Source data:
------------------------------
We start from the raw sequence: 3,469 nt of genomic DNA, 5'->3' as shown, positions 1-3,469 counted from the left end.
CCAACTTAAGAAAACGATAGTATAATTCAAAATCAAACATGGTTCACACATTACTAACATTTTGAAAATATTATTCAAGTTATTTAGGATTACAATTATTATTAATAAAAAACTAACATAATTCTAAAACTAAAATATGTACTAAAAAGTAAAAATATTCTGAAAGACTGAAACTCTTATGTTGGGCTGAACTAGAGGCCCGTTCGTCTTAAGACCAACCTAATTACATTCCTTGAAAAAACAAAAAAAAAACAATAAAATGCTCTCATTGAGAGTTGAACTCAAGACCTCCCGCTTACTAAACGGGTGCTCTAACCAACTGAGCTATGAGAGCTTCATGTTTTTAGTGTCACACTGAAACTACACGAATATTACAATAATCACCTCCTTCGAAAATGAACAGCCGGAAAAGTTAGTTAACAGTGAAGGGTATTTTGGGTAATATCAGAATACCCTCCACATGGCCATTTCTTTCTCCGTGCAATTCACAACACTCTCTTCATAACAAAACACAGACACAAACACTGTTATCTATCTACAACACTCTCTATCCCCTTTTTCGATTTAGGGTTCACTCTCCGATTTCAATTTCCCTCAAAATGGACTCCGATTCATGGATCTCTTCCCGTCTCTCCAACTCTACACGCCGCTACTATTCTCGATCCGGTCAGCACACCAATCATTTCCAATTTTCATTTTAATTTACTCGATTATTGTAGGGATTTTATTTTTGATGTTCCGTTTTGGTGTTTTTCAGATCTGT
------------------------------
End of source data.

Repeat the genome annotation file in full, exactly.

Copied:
We start from the raw sequence: 3,469 nt of genomic DNA, 5'->3' as shown, positions 1-3,469 counted from the left end.
CCAACTTAAGAAAACGATAGTATAATTCAAAATCAAACATGGTTCACACATTACTAACATTTTGAAAATATTATTCAAGTTATTTAGGATTACAATTATTATTAATAAAAAACTAACATAATTCTAAAACTAAAATATGTACTAAAAAGTAAAAATATTCTGAAAGACTGAAACTCTTATGTTGGGCTGAACTAGAGGCCCGTTCGTCTTAAGACCAACCTAATTACATTCCTTGAAAAAACAAAAAAAAAACAATAAAATGCTCTCATTGAGAGTTGAACTCAAGACCTCCCGCTTACTAAACGGGTGCTCTAACCAACTGAGCTATGAGAGCTTCATGTTTTTAGTGTCACACTGAAACTACACGAATATTACAATAATCACCTCCTTCGAAAATGAACAGCCGGAAAAGTTAGTTAACAGTGAAGGGTATTTTGGGTAATATCAGAATACCCTCCACATGGCCATTTCTTTCTCCGTGCAATTCACAACACTCTCTTCATAACAAAACACAGACACAAACACTGTTATCTATCTACAACACTCTCTATCCCCTTTTTCGATTTAGGGTTCACTCTCCGATTTCAATTTCCCTCAAAATGGACTCCGATTCATGGATCTCTTCCCGTCTCTCCAACTCTACACGCCGCTACTATTCTCGATCCGGTCAGCACACCAATCATTTCCAATTTTCATTTTAATTTACTCGATTATTGTAGGGATTTTATTTTTGATGTTCCGTTTTGGTGTTTTTCAGATCTGT